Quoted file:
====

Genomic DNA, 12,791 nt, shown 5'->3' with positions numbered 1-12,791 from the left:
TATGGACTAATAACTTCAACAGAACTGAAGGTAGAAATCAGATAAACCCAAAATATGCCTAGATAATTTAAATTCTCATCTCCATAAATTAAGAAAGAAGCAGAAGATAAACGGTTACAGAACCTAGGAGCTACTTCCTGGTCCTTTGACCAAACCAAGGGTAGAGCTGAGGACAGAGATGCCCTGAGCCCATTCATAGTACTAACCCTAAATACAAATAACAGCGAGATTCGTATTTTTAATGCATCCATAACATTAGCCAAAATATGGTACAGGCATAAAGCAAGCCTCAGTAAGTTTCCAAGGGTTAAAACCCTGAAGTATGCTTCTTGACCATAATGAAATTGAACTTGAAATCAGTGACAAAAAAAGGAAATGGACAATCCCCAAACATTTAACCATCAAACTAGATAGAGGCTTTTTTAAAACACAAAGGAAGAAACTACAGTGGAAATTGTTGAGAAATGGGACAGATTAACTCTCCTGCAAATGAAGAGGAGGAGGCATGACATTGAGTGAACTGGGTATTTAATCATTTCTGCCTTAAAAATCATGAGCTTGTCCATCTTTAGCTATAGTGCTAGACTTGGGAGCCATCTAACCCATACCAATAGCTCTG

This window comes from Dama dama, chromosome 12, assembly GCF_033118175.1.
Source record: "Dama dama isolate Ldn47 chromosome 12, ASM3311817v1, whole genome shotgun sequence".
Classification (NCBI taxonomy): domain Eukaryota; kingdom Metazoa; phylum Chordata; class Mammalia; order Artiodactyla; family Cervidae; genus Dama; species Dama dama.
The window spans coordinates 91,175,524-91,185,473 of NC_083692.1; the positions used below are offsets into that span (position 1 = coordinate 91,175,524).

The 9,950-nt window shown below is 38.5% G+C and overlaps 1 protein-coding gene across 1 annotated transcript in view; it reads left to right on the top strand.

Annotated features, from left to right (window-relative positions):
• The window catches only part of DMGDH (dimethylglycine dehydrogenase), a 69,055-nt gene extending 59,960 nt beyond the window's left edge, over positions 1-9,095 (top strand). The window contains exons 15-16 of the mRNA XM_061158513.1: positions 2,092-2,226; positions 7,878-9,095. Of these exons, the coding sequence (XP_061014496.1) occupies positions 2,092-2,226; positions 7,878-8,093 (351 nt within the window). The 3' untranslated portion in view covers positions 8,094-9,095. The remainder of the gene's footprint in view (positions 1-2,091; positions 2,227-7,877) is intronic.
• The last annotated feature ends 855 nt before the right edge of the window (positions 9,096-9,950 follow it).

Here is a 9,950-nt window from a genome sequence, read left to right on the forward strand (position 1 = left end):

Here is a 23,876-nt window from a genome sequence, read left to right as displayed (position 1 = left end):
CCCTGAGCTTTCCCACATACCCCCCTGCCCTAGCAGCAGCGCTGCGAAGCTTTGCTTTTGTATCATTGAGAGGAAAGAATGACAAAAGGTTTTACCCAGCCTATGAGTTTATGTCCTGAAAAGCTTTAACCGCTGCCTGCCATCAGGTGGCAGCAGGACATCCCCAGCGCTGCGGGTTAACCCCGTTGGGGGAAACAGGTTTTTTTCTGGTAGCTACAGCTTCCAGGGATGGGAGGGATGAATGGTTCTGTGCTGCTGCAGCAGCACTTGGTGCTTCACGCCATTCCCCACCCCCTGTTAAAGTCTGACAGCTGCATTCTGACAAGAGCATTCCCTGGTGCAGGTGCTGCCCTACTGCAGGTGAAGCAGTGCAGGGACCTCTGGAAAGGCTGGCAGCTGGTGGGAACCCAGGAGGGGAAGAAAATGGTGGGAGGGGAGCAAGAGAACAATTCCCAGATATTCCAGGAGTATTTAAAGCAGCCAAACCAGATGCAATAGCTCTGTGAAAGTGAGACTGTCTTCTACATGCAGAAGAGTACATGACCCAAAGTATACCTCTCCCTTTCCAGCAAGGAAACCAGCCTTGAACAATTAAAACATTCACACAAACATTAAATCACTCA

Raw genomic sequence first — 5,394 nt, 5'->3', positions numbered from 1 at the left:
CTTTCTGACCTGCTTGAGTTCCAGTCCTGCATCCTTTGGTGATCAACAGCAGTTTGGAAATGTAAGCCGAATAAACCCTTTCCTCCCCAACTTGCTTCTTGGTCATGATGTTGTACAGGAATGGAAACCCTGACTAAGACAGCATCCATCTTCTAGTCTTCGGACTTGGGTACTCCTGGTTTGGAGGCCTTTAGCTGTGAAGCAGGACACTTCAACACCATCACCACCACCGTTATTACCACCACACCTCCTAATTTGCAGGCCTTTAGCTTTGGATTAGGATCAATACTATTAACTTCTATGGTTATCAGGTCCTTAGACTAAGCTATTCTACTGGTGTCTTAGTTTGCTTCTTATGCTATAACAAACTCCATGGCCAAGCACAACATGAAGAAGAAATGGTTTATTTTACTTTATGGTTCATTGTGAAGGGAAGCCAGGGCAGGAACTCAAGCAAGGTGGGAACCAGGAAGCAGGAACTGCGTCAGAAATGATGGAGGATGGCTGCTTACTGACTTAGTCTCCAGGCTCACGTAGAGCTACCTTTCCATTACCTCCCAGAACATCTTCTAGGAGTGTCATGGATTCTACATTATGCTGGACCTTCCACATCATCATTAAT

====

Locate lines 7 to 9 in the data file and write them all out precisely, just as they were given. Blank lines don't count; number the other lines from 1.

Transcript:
The 9,950-nt window shown below is 38.5% G+C and overlaps 1 protein-coding gene across 1 annotated transcript in view; it reads left to right on the top strand.

Annotated features, from left to right (window-relative positions):
• The window catches only part of DMGDH (dimethylglycine dehydrogenase), a 69,055-nt gene extending 59,960 nt beyond the window's left edge, over positions 1-9,095 (top strand). The window contains exons 15-16 of the mRNA XM_061158513.1: positions 2,092-2,226; positions 7,878-9,095. Of these exons, the coding sequence (XP_061014496.1) occupies positions 2,092-2,226; positions 7,878-8,093 (351 nt within the window). The 3' untranslated portion in view covers positions 8,094-9,095. The remainder of the gene's footprint in view (positions 1-2,091; positions 2,227-7,877) is intronic.